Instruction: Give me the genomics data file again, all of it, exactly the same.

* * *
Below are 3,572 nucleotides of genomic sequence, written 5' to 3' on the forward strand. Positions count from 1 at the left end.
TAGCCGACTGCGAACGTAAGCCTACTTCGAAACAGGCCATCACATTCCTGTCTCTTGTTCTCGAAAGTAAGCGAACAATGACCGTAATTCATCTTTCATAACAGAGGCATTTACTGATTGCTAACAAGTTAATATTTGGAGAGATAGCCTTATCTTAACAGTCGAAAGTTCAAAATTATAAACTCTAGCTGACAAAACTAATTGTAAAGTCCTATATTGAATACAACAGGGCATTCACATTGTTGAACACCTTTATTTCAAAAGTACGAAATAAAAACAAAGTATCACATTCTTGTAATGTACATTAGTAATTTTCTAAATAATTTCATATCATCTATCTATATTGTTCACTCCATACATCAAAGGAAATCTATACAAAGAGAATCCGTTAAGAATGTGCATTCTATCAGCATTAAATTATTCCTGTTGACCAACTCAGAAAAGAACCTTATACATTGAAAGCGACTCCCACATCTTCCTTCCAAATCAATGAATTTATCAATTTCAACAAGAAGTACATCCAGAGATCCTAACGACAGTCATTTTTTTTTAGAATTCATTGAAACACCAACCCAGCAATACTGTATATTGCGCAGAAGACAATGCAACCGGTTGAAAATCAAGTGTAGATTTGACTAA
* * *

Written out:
Below are 3,572 nucleotides of genomic sequence, written 5' to 3' on the forward strand. Positions count from 1 at the left end.
TAGCCGACTGCGAACGTAAGCCTACTTCGAAACAGGCCATCACATTCCTGTCTCTTGTTCTCGAAAGTAAGCGAACAATGACCGTAATTCATCTTTCATAACAGAGGCATTTACTGATTGCTAACAAGTTAATATTTGGAGAGATAGCCTTATCTTAACAGTCGAAAGTTCAAAATTATAAACTCTAGCTGACAAAACTAATTGTAAAGTCCTATATTGAATACAACAGGGCATTCACATTGTTGAACACCTTTATTTCAAAAGTACGAAATAAAAACAAAGTATCACATTCTTGTAATGTACATTAGTAATTTTCTAAATAATTTCATATCATCTATCTATATTGTTCACTCCATACATCAAAGGAAATCTATACAAAGAGAATCCGTTAAGAATGTGCATTCTATCAGCATTAAATTATTCCTGTTGACCAACTCAGAAAAGAACCTTATACATTGAAAGCGACTCCCACATCTTCCTTCCAAATCAATGAATTTATCAATTTCAACAAGAAGTACATCCAGAGATCCTAACGACAGTCATTTTTTTTTAGAATTCATTGAAACACCAACCCAGCAATACTGTATATTGCGCAGAAGACAATGCAACCGGTTGAAAATCAAGTGTAGATTTGACTAA